Where to Buy:

Amazon: https://www.amazon.com/Local-Woman-Missing-Mary-Kubica/dp/0778389448/
Barnes & Noble: https://www.barnesandnoble.com/w/local-woman-missing-mary-kubica/1137387568
Bookshop: https://bookshop.org/books/local-woman-missing/9780778389446
IndieBound: https://www.indiebound.org/book/9780778389446
Libro.fm: https://libro.fm/audiobooks/9781488211690-local-woman-missing
Books-A-Million: https://www.booksamillion.com/p/Local-Woman-Missing/Mary-Kubica/9780778389446?id=8051055467945#
Target: https://www.target.com/p/local-woman-missing-by-mary-kubica-hardcover/-/A-81225904
Walmart: https://www.walmart.com/ip/Local-Woman-Missing-Original-ed-Hardcover-9780778389446/700252600
Indigo: https://www.chapters.indigo.ca/en-ca/books/local-woman-missing-a-novel/9780778389446-item.html
Kobo: https://www.kobo.com/us/en/ebook/local-woman-missing
AppleBooks: https://books.apple.com/us/book/local-woman-missing/id1524947457
Google Play: https://www.google.com/books/edition/Local_Woman_Missing/sKazzQEACAAJ?hl=en


The text comes from a number I don’t know. It’s a 630 area code. Local. I’m in the bathroom with Leo as he soaks in the tub. He has his bath toys lined up on the edge of it and they’re taking turns swan diving into the now-lukewarm water. It used to be hot, too hot for Leo to get into. But he’s been in there for thirty minutes now playing with his octopus, his whale, his fish. He’s having a ball.
Meanwhile I’ve lost track of time. I have a client in the early stages of labor. We’re texting. Her husband wants to take her to the hospital. She thinks it’s too soon. Her contractions are six and a half minutes apart. She’s absolutely correct. It’s too soon. The hospital would just send her home, which is frustrating, not to mention a huge inconvenience for women in labor. And anyway, why labor at the hospital when you can labor in the comfort of your own home? First-time fathers always get skittish. It does their wives no good. By the time I get to them, more times than not, the woman in labor is the more calm of the two. I have to focus my attention on pacifying a nervous husband. It’s not what they’re paying me for.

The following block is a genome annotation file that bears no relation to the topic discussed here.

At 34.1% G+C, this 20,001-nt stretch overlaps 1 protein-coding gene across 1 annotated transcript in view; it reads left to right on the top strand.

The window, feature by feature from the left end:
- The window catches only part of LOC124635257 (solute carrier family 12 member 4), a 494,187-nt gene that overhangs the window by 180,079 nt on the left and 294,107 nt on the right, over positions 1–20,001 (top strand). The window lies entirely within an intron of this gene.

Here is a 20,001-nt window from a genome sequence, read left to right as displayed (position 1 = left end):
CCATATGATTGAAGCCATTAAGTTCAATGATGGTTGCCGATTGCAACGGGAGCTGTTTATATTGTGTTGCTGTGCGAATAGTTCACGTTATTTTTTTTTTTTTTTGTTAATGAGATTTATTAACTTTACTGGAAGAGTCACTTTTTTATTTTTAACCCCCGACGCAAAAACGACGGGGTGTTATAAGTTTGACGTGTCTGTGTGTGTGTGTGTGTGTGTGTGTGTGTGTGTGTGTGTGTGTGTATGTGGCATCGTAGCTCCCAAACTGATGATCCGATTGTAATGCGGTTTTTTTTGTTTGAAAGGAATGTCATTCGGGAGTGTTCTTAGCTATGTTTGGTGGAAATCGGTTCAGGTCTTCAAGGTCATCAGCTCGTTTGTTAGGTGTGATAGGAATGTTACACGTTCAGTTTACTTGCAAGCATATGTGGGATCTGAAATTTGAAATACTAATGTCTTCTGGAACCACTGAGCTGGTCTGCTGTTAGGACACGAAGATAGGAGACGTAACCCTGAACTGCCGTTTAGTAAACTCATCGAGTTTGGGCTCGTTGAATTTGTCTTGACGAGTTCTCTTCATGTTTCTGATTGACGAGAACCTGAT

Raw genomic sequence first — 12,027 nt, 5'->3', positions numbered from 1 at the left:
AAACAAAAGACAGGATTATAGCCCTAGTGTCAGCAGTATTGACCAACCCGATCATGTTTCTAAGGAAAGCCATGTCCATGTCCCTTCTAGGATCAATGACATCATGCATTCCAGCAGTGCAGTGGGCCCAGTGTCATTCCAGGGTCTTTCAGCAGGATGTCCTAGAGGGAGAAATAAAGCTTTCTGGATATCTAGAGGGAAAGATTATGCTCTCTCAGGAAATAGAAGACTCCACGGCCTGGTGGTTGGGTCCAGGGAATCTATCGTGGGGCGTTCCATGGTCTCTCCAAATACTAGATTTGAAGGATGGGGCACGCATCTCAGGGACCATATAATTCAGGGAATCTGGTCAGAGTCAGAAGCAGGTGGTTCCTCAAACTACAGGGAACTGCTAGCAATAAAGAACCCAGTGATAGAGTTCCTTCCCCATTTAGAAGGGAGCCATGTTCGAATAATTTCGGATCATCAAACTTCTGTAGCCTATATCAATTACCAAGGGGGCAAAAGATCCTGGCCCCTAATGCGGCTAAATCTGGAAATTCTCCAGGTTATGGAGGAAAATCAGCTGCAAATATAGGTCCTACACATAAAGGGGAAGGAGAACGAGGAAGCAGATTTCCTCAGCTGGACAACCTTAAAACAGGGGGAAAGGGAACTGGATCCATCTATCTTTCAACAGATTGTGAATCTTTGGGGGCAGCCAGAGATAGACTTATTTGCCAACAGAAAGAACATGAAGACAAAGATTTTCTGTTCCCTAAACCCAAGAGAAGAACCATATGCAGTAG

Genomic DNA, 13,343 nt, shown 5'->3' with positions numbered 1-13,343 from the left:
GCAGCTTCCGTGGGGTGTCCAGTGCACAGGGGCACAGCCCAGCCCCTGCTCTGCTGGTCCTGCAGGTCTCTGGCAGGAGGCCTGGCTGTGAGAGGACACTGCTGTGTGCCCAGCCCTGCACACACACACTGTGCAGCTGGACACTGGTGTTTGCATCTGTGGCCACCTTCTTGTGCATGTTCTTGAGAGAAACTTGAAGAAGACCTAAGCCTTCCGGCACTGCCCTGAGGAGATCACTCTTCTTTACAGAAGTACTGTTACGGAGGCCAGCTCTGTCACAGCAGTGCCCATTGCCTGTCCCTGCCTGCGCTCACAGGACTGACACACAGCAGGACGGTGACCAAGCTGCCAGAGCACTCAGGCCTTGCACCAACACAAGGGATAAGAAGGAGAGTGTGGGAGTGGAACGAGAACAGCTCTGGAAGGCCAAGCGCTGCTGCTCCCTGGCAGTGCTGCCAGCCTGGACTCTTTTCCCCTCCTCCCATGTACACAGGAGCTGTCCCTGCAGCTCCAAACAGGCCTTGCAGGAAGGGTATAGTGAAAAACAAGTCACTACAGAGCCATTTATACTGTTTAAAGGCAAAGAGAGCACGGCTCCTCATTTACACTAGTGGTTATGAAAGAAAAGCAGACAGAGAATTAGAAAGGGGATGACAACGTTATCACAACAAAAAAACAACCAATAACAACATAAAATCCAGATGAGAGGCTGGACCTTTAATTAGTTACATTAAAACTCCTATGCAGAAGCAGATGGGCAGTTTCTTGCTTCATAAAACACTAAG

I tell Leo one more minute until I shampoo his hair, and then fire off a quick text, suggesting my client have a snack to keep her energy up, herself nourished. I recommend a nap, if her body will let her. The night ahead will be long for all of us. Childbirth, especially when it comes to first-time moms, is a marathon, not a sprint.
Josh is home. He’s in the kitchen cleaning up from dinner while Delilah plays. Delilah’s due up next in the tub. By the time I leave, the bedtime ritual will be done or nearly done. I feel good about that, hating the times I leave Josh alone with so much to do.
I draw up my text and then hit Send. The reply is immediate, that all too familiar ping that comes to me at all hours of the day or night.
I glance down at the phone in my hand, expecting it’s my client with some conditioned reply. Thx.
Instead: I know what you did. I hope you die.
Beside the text is a picture of a grayish skull with large, black eye sockets and teeth. The symbol of death.
My muscles tense. My heart quickens. I feel thrown off. The small bathroom feels suddenly, overwhelmingly, oppressive. It’s steamy, moist, hot. I drop down to the toilet and have a seat on the lid. My pulse is loud, audible in my own ears. I stare at the words before me, wondering if I’ve misread. Certainly I’ve misread. Leo is asking, “Is it a minute, Mommy?” I hear his little voice, muff led by the ringing in my ears. But I’m so thrown by the cutthroat text that I can’t speak.
I glance at the phone again. I haven’t misread.
The text is not from my client in labor. It’s not from any client of mine whose name and number is stored in my phone. As far as I can tell, it’s not from anyone I know.
A wrong number, then, I think. Someone sent this to me by accident. It has to be. My first thought is to delete it, to pretend this never happened. To make it disappear. Out of sight, out of mind.